I have already tried to explain this to him (and in terms of the football pools too, so I thought there might be a chance he'd understand). Hope springs eternal.

    My advice to you - don't waste your time.

  12. "Once you get to the very high salaries, there is no evidence that paying someone 200k a year makes them work harder than paying them 150k a year."

    I think you have that backwards. You don't pay people more money to try and make them work harder - you pay people more money because they work harder (or smarter).

    My time and effort has value to me - I assume yours has value to you. Let's assume that I work for you for a salary somewhat in excess of 100k per year, and let's also assume that I have the opportunity to make myself significantly more valuable to you, by working harder, improving my skills or whatever. Let's say that the extra effort and time I put in would be worth 100k to you. You will therefore be happy to give me a pay rise of something less than 100k in order to make that effort.

    Now, let's say that you increase my marginal rate of taxation to 60%. Even though my extra work was worth 100k to you, the most you can actually afford to put in my pocket for that work is 40k - the rest goes to Gordon Brown.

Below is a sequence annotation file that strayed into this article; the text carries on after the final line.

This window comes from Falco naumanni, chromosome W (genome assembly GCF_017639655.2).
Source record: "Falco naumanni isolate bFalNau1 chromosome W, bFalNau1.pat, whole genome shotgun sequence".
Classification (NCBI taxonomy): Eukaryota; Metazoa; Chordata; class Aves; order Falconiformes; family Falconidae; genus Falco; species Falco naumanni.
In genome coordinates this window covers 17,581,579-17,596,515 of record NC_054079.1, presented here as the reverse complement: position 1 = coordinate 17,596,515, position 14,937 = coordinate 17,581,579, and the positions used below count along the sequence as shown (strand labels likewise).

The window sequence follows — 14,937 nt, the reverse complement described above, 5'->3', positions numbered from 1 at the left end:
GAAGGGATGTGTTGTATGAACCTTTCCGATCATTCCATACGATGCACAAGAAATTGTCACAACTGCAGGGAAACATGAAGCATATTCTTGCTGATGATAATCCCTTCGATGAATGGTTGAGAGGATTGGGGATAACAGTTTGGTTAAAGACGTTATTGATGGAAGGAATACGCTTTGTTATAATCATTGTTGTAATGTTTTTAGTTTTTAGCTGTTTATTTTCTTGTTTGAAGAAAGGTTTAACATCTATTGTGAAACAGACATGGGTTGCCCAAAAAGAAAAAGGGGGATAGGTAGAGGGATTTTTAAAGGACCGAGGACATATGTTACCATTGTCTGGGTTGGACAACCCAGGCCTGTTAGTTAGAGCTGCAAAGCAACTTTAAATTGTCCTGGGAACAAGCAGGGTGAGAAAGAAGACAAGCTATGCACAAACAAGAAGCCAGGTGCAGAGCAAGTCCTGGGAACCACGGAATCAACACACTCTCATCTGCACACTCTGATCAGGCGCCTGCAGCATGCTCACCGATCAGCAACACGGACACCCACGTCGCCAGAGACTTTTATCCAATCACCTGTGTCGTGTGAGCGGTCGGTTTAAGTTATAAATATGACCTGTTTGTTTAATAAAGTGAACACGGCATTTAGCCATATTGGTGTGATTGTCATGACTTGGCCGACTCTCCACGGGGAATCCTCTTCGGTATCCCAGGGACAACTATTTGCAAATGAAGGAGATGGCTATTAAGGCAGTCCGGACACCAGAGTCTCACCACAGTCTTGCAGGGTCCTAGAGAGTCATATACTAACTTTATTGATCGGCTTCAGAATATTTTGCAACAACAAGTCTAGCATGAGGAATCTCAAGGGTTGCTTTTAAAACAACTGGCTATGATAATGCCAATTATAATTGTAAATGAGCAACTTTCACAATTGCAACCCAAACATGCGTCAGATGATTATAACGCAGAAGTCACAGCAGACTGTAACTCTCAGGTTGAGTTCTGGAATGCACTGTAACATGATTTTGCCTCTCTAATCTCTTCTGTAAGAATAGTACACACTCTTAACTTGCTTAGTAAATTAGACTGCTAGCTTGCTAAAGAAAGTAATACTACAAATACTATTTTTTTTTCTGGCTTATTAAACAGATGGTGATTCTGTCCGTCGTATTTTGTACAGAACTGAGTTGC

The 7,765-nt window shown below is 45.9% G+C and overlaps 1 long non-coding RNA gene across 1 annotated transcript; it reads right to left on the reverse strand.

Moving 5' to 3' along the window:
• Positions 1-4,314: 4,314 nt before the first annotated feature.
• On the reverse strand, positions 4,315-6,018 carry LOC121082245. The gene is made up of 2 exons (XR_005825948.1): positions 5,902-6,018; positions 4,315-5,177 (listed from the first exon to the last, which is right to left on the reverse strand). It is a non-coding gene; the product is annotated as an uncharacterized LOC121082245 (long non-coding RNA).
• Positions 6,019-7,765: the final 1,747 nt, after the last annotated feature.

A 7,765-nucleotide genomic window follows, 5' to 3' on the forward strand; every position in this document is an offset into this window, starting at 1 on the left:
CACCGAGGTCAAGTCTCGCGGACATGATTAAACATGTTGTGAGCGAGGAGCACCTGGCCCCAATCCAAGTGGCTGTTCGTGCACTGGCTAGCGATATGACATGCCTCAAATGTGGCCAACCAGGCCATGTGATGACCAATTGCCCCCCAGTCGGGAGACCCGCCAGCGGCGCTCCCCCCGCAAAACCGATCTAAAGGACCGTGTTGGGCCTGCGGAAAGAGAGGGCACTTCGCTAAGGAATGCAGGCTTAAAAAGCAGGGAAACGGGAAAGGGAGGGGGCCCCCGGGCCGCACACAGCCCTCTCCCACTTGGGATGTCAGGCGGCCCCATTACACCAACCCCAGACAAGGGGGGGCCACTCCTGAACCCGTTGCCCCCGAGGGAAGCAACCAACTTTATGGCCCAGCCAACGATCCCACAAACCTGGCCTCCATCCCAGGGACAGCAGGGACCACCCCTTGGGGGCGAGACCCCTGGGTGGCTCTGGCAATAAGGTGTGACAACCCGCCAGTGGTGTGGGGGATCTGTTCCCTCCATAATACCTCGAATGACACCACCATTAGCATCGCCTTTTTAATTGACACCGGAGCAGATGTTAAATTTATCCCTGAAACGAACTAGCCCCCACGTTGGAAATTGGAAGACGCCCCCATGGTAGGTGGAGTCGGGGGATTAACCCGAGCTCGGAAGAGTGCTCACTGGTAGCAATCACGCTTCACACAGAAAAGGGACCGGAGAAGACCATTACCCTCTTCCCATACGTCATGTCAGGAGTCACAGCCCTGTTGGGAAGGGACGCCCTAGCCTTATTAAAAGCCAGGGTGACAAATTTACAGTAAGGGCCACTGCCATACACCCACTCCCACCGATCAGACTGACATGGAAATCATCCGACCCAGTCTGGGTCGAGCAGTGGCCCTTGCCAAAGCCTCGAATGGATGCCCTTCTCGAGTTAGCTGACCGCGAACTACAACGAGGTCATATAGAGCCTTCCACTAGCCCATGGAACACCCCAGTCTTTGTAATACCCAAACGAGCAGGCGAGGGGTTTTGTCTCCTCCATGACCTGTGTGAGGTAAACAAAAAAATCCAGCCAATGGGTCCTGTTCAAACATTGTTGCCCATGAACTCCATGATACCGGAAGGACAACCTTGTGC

Maybe also I would be prepared to put in the extra work for 50k or 60k (because it will let me buy an earlier retirement, a bigger house or whatever) but for 40k I'd rather go and play golf instead.

    It's not well-paid people that distort the market. Taxes distort the market. In my toy example, work that should have been done (because it was worth 100k to you and 50k to me, so I should have sold you my time) didn't get done, because of taxes.

    Now, obviously you can't set taxes to zero - the Government has to have income - but you can try to collect the necessary tax in a way that causes the minimal distortion.

    Actually, far worse than high marginal tax rates for the rich are the high marginal tax rates that currently exist for the poor. When you add in (as you must) the rate of withdrawl of benefits and tax credits, there's almost no incentive for low-income families to work harder.

  13. Tax the rich. Yes, that's a slogan Robin Hood would have loved.

  14. Of course money is an incentive, but I fundamentally disagree that (above a certain level) it is a significant one.

    Most innovators and wealth creators wouldn't reduce their efforts for a marginal drop in an already vast salary.

    Why are a lot of rich Americans relocating to London? Because maybe, just maybe, they prefer to live in a society with less inequality.

    There are hundreds of reasons and incentives for why people work hard that have little to do with the financial incentive. Once you get past a certain salary level, financial incentives can become very marginal indeed, in fact they can be a DISINCENTIVE to work harder. Inequality is not just morally wrong, it is inefficient in my opinion.